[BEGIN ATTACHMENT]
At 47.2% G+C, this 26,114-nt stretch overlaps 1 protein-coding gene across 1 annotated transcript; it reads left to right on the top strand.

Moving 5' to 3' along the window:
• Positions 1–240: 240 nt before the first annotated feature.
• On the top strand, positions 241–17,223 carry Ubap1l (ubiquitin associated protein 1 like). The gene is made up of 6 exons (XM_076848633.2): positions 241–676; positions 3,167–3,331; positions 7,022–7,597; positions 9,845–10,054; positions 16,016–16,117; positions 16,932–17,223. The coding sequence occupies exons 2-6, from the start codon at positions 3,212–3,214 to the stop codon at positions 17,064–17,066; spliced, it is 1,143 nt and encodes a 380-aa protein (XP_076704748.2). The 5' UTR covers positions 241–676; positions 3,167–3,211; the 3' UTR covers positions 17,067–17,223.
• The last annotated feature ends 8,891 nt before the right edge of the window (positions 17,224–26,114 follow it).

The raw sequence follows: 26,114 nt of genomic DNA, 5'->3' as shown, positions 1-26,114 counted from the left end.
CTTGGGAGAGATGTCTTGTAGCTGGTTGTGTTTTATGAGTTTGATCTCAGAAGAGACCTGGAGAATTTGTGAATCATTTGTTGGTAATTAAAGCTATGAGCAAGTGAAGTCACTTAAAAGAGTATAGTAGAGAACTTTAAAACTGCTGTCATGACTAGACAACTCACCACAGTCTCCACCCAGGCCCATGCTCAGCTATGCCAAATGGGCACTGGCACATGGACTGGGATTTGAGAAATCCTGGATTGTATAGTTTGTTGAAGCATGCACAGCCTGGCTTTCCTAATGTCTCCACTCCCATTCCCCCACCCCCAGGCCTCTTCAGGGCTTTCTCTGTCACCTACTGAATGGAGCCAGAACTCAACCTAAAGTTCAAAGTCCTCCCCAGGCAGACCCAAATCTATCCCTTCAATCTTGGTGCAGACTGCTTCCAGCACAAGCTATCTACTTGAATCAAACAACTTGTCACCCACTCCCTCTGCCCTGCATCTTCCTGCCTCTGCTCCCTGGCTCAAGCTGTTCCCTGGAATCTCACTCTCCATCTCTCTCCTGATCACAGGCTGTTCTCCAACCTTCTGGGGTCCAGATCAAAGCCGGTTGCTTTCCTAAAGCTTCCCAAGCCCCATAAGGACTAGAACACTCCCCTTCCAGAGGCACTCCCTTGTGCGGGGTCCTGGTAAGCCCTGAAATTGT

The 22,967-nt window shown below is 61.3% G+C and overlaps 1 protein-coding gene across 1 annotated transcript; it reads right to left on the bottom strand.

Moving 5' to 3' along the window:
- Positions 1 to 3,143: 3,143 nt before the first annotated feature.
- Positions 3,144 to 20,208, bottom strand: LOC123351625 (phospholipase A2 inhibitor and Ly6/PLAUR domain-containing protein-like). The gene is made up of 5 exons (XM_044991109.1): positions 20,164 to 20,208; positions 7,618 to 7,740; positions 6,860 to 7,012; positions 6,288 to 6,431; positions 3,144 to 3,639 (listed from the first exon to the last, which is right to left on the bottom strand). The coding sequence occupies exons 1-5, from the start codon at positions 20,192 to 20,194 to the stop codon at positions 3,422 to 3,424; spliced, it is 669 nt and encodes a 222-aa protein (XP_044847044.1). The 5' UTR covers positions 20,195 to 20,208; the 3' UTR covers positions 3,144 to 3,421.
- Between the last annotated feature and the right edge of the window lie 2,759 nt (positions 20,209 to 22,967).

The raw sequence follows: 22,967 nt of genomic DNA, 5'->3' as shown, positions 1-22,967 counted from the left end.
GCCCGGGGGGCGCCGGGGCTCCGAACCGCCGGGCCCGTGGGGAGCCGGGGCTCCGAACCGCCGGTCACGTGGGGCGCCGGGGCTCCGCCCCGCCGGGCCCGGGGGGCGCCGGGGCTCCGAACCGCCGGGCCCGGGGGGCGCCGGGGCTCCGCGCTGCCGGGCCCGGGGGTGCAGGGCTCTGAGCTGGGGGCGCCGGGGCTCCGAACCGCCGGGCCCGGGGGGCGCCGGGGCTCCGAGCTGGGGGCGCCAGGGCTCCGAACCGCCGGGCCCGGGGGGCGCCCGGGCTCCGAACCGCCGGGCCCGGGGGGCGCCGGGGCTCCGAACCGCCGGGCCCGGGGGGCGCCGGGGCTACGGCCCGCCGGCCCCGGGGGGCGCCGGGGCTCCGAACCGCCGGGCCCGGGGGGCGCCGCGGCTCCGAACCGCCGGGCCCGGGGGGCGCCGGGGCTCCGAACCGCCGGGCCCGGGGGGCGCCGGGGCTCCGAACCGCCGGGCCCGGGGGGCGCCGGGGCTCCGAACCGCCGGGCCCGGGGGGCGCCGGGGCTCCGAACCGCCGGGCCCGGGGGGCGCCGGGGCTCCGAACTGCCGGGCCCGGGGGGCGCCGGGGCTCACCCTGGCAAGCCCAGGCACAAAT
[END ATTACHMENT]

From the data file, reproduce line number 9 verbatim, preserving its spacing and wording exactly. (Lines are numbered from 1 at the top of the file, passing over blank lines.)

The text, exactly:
Moving 5' to 3' along the window: